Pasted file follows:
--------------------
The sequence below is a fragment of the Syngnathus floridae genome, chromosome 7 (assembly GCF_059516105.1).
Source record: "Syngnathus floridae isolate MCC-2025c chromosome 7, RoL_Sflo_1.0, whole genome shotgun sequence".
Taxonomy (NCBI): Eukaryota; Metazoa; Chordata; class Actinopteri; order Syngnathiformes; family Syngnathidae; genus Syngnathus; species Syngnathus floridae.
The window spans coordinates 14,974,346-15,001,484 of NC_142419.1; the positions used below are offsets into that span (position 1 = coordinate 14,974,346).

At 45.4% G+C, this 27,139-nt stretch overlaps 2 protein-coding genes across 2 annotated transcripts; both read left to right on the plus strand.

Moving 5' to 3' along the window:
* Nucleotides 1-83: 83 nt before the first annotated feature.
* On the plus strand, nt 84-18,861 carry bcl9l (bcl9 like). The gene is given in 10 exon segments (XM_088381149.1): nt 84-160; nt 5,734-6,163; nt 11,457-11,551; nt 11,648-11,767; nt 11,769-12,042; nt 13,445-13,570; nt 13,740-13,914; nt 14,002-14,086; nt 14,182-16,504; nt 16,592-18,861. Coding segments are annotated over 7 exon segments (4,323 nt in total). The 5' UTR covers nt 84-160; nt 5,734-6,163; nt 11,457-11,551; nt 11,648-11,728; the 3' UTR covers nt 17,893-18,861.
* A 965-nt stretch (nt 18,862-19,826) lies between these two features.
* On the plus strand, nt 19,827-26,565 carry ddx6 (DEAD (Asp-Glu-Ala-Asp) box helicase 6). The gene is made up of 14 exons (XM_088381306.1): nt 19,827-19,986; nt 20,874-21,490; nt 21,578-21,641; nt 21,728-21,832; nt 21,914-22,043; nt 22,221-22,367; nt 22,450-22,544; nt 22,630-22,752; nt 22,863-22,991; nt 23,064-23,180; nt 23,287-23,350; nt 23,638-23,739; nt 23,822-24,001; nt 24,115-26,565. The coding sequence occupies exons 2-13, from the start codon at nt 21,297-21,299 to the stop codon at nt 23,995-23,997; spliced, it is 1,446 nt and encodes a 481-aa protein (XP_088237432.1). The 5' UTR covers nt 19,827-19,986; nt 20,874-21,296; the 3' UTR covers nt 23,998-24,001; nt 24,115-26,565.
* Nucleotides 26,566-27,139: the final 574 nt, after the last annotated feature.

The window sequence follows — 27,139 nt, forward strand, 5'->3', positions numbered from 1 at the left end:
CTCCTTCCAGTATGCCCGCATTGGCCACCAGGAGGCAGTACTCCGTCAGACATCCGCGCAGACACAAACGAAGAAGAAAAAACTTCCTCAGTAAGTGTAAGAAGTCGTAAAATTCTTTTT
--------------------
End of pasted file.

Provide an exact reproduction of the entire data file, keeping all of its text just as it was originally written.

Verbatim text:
The sequence below is a fragment of the Syngnathus floridae genome, chromosome 7 (assembly GCF_059516105.1).
Source record: "Syngnathus floridae isolate MCC-2025c chromosome 7, RoL_Sflo_1.0, whole genome shotgun sequence".
Taxonomy (NCBI): Eukaryota; Metazoa; Chordata; class Actinopteri; order Syngnathiformes; family Syngnathidae; genus Syngnathus; species Syngnathus floridae.
The window spans coordinates 14,974,346-15,001,484 of NC_142419.1; the positions used below are offsets into that span (position 1 = coordinate 14,974,346).

At 45.4% G+C, this 27,139-nt stretch overlaps 2 protein-coding genes across 2 annotated transcripts; both read left to right on the plus strand.

Moving 5' to 3' along the window:
* Nucleotides 1-83: 83 nt before the first annotated feature.
* On the plus strand, nt 84-18,861 carry bcl9l (bcl9 like). The gene is given in 10 exon segments (XM_088381149.1): nt 84-160; nt 5,734-6,163; nt 11,457-11,551; nt 11,648-11,767; nt 11,769-12,042; nt 13,445-13,570; nt 13,740-13,914; nt 14,002-14,086; nt 14,182-16,504; nt 16,592-18,861. Coding segments are annotated over 7 exon segments (4,323 nt in total). The 5' UTR covers nt 84-160; nt 5,734-6,163; nt 11,457-11,551; nt 11,648-11,728; the 3' UTR covers nt 17,893-18,861.
* A 965-nt stretch (nt 18,862-19,826) lies between these two features.
* On the plus strand, nt 19,827-26,565 carry ddx6 (DEAD (Asp-Glu-Ala-Asp) box helicase 6). The gene is made up of 14 exons (XM_088381306.1): nt 19,827-19,986; nt 20,874-21,490; nt 21,578-21,641; nt 21,728-21,832; nt 21,914-22,043; nt 22,221-22,367; nt 22,450-22,544; nt 22,630-22,752; nt 22,863-22,991; nt 23,064-23,180; nt 23,287-23,350; nt 23,638-23,739; nt 23,822-24,001; nt 24,115-26,565. The coding sequence occupies exons 2-13, from the start codon at nt 21,297-21,299 to the stop codon at nt 23,995-23,997; spliced, it is 1,446 nt and encodes a 481-aa protein (XP_088237432.1). The 5' UTR covers nt 19,827-19,986; nt 20,874-21,296; the 3' UTR covers nt 23,998-24,001; nt 24,115-26,565.
* Nucleotides 26,566-27,139: the final 574 nt, after the last annotated feature.

The window sequence follows — 27,139 nt, forward strand, 5'->3', positions numbered from 1 at the left end:
CTCCTTCCAGTATGCCCGCATTGGCCACCAGGAGGCAGTACTCCGTCAGACATCCGCGCAGACACAAACGAAGAAGAAAAAACTTCCTCAGTAAGTGTAAGAAGTCGTAAAATTCTTTTT